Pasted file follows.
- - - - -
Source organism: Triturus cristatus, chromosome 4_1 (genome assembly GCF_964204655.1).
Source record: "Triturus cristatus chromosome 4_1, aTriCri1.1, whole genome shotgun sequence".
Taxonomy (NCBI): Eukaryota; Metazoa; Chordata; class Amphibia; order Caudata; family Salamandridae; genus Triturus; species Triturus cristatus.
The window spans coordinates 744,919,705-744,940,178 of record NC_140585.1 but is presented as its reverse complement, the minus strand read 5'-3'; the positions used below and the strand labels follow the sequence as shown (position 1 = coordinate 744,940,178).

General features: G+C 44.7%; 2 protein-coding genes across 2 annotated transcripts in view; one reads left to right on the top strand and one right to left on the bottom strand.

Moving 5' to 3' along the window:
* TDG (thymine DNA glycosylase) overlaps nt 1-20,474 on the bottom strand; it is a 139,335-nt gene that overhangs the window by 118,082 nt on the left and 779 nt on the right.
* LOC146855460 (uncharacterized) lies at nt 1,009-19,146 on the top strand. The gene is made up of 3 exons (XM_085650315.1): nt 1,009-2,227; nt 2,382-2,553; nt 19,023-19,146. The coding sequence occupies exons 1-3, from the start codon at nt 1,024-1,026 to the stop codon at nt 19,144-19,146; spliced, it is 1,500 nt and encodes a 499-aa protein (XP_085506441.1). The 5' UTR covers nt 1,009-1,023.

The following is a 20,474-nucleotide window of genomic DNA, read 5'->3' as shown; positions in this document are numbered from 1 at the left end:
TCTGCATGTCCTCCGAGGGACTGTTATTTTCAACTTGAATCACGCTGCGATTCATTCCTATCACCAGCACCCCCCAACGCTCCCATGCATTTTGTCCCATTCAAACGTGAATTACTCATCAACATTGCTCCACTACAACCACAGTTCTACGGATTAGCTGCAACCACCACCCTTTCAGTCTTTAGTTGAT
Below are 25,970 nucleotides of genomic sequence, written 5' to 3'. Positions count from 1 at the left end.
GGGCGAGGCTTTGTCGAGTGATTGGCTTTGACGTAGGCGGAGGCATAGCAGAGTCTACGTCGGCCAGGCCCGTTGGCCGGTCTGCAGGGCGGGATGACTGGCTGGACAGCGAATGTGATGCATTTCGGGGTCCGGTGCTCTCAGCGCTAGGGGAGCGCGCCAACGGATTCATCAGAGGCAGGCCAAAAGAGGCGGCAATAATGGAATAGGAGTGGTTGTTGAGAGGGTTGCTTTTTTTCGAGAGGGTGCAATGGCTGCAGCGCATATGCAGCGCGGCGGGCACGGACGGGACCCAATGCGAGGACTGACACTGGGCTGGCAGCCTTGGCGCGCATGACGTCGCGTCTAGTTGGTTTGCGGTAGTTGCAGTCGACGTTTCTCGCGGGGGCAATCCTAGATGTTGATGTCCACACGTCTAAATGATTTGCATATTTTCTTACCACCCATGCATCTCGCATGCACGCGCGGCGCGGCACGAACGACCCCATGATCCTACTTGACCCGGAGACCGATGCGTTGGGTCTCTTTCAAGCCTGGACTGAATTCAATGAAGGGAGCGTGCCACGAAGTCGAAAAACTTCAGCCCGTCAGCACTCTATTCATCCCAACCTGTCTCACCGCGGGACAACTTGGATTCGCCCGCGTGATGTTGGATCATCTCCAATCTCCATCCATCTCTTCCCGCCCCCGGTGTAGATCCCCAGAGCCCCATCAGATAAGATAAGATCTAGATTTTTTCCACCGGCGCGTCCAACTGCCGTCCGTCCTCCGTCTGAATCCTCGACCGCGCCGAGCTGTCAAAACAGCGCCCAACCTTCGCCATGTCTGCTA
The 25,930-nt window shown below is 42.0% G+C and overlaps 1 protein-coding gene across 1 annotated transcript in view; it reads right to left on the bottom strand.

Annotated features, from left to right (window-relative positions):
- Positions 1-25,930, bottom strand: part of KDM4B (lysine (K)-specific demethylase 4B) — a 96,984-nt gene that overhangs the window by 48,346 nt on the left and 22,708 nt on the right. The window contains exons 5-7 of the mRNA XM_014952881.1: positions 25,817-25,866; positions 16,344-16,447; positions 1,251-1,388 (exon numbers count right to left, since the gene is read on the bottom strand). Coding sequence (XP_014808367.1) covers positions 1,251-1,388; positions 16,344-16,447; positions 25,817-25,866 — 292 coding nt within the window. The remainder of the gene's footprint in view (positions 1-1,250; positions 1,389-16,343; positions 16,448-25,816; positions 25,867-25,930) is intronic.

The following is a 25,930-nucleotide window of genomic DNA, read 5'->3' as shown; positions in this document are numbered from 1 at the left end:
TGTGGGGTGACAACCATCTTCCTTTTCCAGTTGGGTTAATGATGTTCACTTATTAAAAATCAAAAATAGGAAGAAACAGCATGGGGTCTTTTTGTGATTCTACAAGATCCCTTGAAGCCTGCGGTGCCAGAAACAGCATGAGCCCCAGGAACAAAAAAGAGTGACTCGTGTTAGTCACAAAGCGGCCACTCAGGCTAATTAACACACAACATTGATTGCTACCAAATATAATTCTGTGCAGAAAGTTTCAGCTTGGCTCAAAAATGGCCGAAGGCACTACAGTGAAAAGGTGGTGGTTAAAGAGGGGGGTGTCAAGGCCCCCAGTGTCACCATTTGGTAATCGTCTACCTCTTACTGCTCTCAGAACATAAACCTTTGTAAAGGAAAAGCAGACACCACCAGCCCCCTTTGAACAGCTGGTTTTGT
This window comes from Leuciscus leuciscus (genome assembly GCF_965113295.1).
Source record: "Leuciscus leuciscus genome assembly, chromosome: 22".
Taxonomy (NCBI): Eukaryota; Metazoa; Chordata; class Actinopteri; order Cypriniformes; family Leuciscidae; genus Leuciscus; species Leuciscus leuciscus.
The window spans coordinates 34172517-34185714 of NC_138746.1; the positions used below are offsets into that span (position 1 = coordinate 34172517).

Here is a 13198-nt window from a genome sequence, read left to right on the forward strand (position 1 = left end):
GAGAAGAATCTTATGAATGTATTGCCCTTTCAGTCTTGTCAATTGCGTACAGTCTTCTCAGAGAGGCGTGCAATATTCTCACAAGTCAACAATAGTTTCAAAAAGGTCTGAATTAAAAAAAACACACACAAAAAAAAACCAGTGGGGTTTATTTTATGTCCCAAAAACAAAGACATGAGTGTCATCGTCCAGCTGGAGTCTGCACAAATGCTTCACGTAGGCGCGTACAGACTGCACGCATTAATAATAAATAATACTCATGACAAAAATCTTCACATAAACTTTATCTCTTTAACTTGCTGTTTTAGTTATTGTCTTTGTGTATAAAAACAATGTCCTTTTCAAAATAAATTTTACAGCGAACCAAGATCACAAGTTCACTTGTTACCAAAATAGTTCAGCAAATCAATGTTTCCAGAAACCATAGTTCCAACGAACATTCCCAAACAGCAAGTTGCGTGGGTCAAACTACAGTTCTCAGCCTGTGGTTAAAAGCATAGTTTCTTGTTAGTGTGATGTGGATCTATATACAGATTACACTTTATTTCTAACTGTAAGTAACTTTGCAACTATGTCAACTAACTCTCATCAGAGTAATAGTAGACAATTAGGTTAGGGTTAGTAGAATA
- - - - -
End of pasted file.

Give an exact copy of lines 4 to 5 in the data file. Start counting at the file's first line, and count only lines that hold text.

The window spans coordinates 744,919,705-744,940,178 of record NC_140585.1 but is presented as its reverse complement, the minus strand read 5'-3'; the positions used below and the strand labels follow the sequence as shown (position 1 = coordinate 744,940,178).

General features: G+C 44.7%; 2 protein-coding genes across 2 annotated transcripts in view; one reads left to right on the top strand and one right to left on the bottom strand.